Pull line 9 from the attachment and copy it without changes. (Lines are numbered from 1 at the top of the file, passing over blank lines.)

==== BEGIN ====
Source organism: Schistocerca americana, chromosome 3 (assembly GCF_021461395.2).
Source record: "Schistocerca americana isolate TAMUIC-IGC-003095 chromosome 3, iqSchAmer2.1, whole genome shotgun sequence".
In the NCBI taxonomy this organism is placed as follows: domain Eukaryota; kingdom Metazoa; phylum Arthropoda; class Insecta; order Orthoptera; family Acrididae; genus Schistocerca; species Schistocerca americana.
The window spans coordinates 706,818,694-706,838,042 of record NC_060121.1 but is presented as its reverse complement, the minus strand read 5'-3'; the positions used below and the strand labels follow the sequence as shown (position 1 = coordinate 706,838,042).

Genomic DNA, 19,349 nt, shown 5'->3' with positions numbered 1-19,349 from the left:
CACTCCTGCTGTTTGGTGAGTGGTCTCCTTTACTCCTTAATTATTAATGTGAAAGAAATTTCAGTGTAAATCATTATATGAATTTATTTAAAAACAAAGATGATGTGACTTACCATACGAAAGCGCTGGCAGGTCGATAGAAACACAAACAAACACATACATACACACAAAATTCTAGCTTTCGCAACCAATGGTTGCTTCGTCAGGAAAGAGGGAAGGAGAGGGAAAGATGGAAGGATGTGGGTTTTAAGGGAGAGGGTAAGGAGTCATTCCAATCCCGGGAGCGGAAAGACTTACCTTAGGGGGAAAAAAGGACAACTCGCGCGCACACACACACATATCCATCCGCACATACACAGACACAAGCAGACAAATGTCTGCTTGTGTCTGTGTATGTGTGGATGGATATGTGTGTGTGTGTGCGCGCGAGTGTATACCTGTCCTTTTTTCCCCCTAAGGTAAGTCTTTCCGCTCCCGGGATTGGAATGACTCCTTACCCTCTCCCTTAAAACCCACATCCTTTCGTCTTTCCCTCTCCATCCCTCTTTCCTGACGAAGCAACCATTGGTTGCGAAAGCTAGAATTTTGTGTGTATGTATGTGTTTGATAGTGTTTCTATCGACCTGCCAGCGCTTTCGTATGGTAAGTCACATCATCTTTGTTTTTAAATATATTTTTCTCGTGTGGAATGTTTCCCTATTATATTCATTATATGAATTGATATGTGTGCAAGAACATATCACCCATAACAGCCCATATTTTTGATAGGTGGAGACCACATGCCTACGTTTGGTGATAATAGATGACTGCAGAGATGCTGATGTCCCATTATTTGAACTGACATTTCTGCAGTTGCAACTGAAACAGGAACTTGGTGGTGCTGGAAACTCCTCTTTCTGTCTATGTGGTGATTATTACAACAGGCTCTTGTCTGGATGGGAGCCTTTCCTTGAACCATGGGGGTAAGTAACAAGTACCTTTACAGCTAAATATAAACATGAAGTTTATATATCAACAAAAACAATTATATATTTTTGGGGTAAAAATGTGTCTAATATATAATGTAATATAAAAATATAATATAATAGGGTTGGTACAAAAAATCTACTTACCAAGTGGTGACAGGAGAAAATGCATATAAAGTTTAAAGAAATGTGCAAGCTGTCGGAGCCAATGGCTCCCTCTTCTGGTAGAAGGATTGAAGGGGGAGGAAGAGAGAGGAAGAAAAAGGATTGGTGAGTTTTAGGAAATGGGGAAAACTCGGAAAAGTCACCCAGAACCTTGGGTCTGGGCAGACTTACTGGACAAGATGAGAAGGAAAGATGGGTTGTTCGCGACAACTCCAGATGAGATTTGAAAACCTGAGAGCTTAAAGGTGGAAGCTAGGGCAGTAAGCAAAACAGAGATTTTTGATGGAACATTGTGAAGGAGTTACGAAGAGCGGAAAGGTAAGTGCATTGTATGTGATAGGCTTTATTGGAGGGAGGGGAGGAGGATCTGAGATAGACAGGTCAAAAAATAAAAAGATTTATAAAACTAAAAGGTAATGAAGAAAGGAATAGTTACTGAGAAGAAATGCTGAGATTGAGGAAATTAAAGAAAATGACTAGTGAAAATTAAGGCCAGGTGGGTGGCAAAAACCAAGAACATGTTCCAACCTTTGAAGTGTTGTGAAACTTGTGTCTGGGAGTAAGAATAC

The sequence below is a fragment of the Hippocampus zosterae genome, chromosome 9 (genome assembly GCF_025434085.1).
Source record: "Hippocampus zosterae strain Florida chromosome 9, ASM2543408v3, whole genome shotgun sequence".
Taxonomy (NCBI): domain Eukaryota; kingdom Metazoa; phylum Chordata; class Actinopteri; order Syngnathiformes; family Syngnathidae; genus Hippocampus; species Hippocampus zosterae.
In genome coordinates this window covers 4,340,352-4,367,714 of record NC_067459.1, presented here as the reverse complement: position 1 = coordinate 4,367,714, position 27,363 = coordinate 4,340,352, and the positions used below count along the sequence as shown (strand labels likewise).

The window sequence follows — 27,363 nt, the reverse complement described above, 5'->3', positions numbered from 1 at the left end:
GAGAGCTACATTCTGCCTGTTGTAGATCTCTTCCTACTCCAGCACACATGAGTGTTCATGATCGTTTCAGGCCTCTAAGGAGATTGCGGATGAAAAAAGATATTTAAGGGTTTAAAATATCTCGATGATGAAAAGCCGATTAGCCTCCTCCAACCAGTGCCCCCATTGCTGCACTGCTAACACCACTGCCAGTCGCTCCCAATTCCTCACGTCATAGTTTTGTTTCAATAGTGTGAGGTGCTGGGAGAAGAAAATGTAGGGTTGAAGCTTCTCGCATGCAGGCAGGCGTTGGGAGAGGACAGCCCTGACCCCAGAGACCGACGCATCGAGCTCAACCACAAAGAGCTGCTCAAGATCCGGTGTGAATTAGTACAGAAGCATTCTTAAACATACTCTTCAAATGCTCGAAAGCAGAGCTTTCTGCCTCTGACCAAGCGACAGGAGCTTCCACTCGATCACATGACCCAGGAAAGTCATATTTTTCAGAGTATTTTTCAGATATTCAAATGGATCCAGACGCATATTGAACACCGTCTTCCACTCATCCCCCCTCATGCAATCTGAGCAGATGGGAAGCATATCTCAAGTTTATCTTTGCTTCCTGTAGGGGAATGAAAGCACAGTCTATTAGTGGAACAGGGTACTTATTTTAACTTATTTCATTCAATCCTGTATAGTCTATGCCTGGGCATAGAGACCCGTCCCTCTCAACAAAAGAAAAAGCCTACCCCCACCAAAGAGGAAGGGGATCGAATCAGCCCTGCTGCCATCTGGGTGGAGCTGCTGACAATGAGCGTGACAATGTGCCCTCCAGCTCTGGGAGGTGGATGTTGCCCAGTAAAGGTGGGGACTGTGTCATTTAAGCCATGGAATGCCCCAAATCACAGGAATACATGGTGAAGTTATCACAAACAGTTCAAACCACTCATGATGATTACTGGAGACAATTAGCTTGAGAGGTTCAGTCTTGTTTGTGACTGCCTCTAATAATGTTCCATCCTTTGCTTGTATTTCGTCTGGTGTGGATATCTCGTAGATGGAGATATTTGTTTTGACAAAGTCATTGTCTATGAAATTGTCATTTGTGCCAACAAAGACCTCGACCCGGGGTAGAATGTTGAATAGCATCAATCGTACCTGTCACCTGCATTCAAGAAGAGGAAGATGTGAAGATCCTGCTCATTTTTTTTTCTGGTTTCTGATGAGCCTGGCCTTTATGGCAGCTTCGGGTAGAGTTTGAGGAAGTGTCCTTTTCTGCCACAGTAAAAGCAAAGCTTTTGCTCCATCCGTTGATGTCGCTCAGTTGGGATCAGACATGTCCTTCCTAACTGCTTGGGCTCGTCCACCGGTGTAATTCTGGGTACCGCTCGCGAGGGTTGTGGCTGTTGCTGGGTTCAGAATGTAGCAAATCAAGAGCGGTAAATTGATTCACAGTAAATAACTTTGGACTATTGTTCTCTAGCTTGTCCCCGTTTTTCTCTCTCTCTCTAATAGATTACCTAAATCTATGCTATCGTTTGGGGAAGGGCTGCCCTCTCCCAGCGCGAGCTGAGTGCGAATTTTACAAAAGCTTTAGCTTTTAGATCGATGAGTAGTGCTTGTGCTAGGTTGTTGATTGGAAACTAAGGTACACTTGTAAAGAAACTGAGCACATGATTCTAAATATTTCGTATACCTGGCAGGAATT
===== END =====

Taxonomy (NCBI): domain Eukaryota; kingdom Metazoa; phylum Chordata; class Actinopteri; order Syngnathiformes; family Syngnathidae; genus Hippocampus; species Hippocampus zosterae.